December 19, 2008

What if I were a liberal?

I was thinking the other day whether it was possible for me to have turned out as a liberal, in stead of the staunch fiscal, national security and to a lesser, but still solid extent social conservative that I am. There are certainly enough external influences in media, society and educational institutions to push the uncommitted or non-interested person in that direction. I don't think I could have turned out a liberal. But I can see how many liberals are 'made, not born', as a result of a loose coalition of indoctrinators.

The whole mental exercise got me thinking about a more interesting question. What if I had become a liberal? How would I think? How would I get my news? How would I react to conservative viewpoints? I'm not going to take my basis of opinion on this from how the crazies at HuffPo or Kos act. I can only realistically take my own world view and how I react and extrapolate from their.

Let me add a couple of other basic assumptions into the mix.

1) My main source of 'impartial' news would be CNN.
2) I would likely watch the 'documentary' efforts of Michael Moore and Al Gore, and anything reinforcing those world views.
3) I would also likely watch a lot of PBS, and Discovery Channel. I already do that but my current focus tends to be on history, economics, technology, I'm sure it would lean more to biology, climate change, social responsibility etc.
4) I would probably be more insulated from alternative viewpoints since the media would do a good job of protecting me from too much exposure to that.

Ewww, I'm already getting douche-chills just thinking about it.

Let's consider a single scenario for the sake of...uh...something. I'm at an Earth in the Balance eco-rally, standing near the edge of the event where the eco-friendly biological waste facilities are located. I come across someone who disagrees with my viewpoint and is there just to check out what's going on.

Not being the screaming maniac in-your-face type, but rather someone who wants to discuss (not even debate) the differing viewpoints in the hopes of intelligently convincing someone that they might not be right, or at least my view is worth consideration, I'd engage them in conversation.

They'd site a number of sources of opinion that global warming is not a serious threat, nor is it man-made. I of course would counter with Al Gore and a couple of other circular-referencing authorities. And I might consider them an uncaring and unfeeling monster who is out to pollute the planet deliberately, or more likely, an uneducated soul who needs to be enlightened (I'm the glass half-full type).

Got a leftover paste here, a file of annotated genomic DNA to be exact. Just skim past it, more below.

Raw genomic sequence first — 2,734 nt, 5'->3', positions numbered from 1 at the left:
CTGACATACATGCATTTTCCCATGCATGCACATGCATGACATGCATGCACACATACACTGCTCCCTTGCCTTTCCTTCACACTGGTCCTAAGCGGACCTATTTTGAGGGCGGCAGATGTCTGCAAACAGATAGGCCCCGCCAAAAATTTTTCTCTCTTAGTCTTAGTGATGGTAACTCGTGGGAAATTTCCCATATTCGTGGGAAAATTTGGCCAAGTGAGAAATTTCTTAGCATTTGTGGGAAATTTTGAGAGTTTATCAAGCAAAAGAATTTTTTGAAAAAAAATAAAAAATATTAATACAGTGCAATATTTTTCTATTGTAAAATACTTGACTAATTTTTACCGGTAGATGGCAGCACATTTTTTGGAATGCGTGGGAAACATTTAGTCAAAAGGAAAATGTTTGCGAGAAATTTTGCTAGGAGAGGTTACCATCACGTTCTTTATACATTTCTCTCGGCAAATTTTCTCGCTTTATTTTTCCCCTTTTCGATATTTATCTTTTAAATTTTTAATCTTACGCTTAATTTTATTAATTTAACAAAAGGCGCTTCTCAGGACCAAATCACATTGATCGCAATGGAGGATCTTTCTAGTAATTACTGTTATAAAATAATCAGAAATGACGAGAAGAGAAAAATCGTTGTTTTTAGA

I would be frustrated by my inability to persuade them, but the real question is, would I be driven to investigate his viewpoint? Probably yes, if only to better debunk claims such as his in the future. But I'm the type with a thirst for knowledge, so I might be open to considering the viewpoint as I researched it.

I have to confess, that while I've always been very conservative, early on in the global warming hysteria I started buying into the Chicken Little perspective. Thankfully, because I listened to Rush, and more importantly because I like to research things for myself, I began to see the light.

So, I'd probably be one of the persuadable liberals. But it wouldn't be something that happened overnight. In fact, it'd take months to get the preponderance of evidence to support the change in my worldview. My point is that as a conservative, when you are talking to someone who is a liberal, you have to keep in mind there are two types of people (regardless of political slant). There are those open to new evidence and those who are close-minded.

The same is true for conservatives. There happens to be more supporting evidence that we are right in most every case, but it does not mean that when evidence contradicts our viewpoint we should discount it, or it's meaning. You can't grow if you aren't willing to look at things from different perspectives. It may help reinforce what you already know, but don't close your mind to anything.

Of course we mostly know that already, the 'open-minded' liberals continually reinforce the image that we have of them - that they are the intolerant ones. Christian tolerance, conservative tolerance typically gets no fair shake. Even those among us who can be considered close-minded are at least of the opinion that everyone has the right to their own opinion. I can't say that is as evident on the left.

I had hoped that by trying to analyze how I would think, I could see if there were some way, some path to get them to see the light. Unfortunately it's a square peg and round hole situation. But that doesn't mean that persuasion won't work, it just means that the path to persuading liberals to think more than just feel, is a harder to figure out.

But I am a firm believer that everyone can eventually be brought into the light of understanding. My advice is this, be sure that when you are talking to a liberal, you are trying enlighten them, not argue, not preach but raise their awareness. People will listen to reason if you can find a path from their viewpoint to yours, not if you try to start them at the finish line.


  1. To paraphrase jonathan Swift: "You cannot reason a man out of a thing he was never reasoned into."

    In other words, there is a deep emotional commitment at work in our positions.

    The best we can do--and here conservatives are far more reflective than liberals--is to be aware of, and try to allow for, those subjective foundations.

  2. You realize that you are choosing to listen to Rush, who left college after two semesters and flunked everything, over "external influences [such as] educational institutions."

    That is the stupidest thing I've ever heard.

  3. I choose to listen to a myriad of sources. You missed the point on a number of levels.


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